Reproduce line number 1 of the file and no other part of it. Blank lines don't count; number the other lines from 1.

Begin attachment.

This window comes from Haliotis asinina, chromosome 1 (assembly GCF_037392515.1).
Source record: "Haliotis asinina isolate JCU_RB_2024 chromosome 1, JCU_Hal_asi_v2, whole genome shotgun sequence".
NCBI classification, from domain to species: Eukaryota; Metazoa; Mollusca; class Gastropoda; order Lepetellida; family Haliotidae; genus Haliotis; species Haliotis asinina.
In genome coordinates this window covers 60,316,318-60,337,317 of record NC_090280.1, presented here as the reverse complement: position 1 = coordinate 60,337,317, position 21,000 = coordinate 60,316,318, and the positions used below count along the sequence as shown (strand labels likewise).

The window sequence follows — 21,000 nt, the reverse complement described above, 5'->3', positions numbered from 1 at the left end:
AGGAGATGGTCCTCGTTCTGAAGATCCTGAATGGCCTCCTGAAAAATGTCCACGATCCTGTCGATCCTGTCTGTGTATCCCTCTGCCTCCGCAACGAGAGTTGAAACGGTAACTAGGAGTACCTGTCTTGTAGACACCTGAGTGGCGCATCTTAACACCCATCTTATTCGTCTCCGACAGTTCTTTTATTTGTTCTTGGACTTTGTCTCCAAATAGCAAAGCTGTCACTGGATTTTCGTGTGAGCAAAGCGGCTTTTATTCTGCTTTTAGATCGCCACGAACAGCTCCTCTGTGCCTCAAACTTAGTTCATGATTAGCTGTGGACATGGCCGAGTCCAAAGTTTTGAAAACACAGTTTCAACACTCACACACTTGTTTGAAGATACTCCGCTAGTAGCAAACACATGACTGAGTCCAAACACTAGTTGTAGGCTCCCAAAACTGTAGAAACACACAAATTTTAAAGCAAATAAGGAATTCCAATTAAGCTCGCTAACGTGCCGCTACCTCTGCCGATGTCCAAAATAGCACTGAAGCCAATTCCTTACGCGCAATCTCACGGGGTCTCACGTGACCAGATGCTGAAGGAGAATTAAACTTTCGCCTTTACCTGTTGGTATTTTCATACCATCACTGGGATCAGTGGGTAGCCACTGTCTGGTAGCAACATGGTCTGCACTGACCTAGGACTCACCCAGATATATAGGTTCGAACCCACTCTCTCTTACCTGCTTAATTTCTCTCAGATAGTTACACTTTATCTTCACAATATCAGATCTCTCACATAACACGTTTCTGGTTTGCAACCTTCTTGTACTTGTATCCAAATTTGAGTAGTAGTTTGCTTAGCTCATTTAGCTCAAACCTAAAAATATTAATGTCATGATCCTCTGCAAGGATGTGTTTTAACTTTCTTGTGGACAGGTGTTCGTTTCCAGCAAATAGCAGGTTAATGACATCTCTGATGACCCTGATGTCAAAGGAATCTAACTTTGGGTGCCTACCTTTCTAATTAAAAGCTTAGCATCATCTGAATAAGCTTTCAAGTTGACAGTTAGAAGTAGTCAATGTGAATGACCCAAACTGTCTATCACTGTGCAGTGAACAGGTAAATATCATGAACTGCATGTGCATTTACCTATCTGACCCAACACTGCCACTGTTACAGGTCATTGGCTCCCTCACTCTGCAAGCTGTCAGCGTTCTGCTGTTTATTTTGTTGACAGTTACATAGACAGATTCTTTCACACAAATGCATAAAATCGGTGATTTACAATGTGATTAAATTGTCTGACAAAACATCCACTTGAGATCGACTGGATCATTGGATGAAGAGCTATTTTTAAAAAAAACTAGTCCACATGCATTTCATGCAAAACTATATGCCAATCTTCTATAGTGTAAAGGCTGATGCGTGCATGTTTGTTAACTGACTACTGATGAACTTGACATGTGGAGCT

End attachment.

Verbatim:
This window comes from Haliotis asinina, chromosome 1 (assembly GCF_037392515.1).